BBC apologises over 'fascist' comments

Complaints over Baddiel and Davies

The BBC has been forced to apologise to the right-wing Freedom Association after David Baddiel and Alan Davies accused it of being a fascist group.

On a Radio 5 Live show in December, the comedians likened the group’s founder Norris McWhirter, the Guinness Book of Records co-author, to the notorious Oswald Mosley.

Baddiel called the group ‘a very, very right wing kind of sub-BNP, slightly posher version of the BNP’.

Davies then asked: ‘Was he [McWhirter[ a Brown Shirt with Mosley or whatever they were called?’

At the time, the Freedom Association said: ‘This latest outrageous smear is just the kind of guilt by association that the BBC's institutional left-liberal thinking indulges in day by day.’

And they claimed the ‘totally unwarranted smear’ was worse that Jonathan Ross and Russell Brand’s phonce call to Fawlty Towers star Andrew Sachs, saying: ‘The attack is all the more cowardly because Norris is no longer alive to defend himself.’

Their case was taken up by Tory MPs including John Whittingdale, the chairman of the Culture, Media and Sport select committee and Robert Halfon, who tabled an Early Day Motion in the Commons about the incident.

The BBC has now investigated the complaint, and apologised.

Simon Richards, director of the Freedom Association, said: ‘We are immensely grateful to all the MPs who complained to the BBC about the outrageous slur on the reputation of The Freedom Association and our founder, the late Norris McWhirter CBE.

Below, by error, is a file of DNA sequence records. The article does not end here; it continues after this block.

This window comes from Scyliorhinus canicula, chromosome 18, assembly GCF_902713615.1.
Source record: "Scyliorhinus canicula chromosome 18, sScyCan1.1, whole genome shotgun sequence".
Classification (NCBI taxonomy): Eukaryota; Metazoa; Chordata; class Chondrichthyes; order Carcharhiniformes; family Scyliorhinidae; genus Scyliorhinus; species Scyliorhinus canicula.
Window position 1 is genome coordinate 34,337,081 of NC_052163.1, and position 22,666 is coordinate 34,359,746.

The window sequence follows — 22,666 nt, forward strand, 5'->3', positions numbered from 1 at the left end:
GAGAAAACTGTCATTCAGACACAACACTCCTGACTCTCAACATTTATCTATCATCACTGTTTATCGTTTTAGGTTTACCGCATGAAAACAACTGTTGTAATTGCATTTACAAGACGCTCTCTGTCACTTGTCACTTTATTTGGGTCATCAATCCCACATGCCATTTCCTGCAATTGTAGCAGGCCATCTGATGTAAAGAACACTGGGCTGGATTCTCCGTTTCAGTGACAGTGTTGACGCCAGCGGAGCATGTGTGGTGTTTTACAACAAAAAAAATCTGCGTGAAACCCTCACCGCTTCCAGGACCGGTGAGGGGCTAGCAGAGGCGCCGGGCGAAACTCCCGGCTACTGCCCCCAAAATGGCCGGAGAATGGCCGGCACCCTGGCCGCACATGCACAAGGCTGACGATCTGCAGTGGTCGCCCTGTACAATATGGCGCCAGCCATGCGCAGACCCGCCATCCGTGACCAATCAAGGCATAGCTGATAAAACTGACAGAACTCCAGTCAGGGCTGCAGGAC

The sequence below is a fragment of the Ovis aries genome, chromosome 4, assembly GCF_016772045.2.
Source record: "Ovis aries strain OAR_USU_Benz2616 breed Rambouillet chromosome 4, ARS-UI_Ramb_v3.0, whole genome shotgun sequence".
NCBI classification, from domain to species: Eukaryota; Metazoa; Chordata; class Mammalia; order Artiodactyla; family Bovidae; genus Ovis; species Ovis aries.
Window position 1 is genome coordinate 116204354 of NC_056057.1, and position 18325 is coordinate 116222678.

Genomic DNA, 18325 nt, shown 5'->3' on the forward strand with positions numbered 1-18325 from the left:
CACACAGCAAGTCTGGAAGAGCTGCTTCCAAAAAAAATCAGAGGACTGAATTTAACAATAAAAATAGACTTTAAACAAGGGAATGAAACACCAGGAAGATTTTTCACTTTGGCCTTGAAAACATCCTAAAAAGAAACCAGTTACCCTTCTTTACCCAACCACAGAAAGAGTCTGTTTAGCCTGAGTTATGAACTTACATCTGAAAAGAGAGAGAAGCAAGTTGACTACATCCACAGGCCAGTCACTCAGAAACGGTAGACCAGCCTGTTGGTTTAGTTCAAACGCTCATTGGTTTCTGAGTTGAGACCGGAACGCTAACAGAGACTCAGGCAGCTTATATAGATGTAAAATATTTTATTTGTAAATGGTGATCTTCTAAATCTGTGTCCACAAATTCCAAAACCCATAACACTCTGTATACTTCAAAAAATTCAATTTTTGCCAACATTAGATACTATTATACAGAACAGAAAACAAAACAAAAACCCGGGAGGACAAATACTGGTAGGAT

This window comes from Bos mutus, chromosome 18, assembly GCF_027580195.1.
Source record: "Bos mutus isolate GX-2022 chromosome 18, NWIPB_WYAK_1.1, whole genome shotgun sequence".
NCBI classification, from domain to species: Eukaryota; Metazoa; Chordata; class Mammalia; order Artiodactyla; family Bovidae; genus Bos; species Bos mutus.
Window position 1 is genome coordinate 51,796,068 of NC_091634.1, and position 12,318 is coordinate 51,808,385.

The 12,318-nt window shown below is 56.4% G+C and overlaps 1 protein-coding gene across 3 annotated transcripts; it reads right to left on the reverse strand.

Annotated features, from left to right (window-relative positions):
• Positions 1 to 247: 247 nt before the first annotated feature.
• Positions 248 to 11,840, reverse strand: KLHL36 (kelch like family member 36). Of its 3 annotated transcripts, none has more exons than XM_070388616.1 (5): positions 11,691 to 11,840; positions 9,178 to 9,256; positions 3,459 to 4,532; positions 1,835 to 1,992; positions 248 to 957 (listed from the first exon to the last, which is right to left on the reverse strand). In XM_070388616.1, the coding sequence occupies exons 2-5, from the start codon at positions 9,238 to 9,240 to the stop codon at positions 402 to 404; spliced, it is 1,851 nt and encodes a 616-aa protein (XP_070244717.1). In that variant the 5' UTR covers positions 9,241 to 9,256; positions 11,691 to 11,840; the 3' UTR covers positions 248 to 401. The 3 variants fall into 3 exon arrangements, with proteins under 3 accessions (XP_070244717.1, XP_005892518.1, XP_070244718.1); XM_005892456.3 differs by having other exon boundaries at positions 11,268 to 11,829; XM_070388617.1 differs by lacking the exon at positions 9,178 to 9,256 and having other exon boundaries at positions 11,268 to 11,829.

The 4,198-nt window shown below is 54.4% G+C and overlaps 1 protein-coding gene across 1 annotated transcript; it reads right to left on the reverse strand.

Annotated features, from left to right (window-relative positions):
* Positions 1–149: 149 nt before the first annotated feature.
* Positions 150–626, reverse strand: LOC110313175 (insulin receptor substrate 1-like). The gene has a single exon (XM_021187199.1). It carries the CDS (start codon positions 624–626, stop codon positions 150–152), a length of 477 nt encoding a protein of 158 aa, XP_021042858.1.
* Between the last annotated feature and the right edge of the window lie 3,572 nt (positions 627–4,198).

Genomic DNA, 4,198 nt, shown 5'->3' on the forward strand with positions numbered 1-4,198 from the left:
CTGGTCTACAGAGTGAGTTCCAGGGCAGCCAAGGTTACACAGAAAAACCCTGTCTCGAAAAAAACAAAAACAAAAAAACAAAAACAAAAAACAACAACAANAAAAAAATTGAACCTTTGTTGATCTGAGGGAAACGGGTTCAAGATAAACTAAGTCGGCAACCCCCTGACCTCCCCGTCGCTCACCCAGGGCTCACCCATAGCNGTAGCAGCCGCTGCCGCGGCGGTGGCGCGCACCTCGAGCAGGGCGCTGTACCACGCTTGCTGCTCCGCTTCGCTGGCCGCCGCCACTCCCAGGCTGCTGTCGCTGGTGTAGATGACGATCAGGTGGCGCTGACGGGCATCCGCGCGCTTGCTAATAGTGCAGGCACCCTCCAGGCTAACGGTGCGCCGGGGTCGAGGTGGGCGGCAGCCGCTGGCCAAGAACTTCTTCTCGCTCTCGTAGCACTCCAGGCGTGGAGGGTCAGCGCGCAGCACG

‘The BBC too often permits lazy and unfair attempts to tar respectable centre-right organisations with the BNP brush. We have struck a blow on behalf of all freedom-loving people who are fed up with being portrayed as fascists by a broadcasting organisation whose charter requires it to be impartial.’

He added that the Freedom Association campaigns for freedom of expression.

Other campaigns have called for Britain to leave the EU, for the right of cricketers to tour South Africa when it was under an apartheid regime, and for the 50p top rate of income tax to be abolished.

Published: 21 Jun 2011

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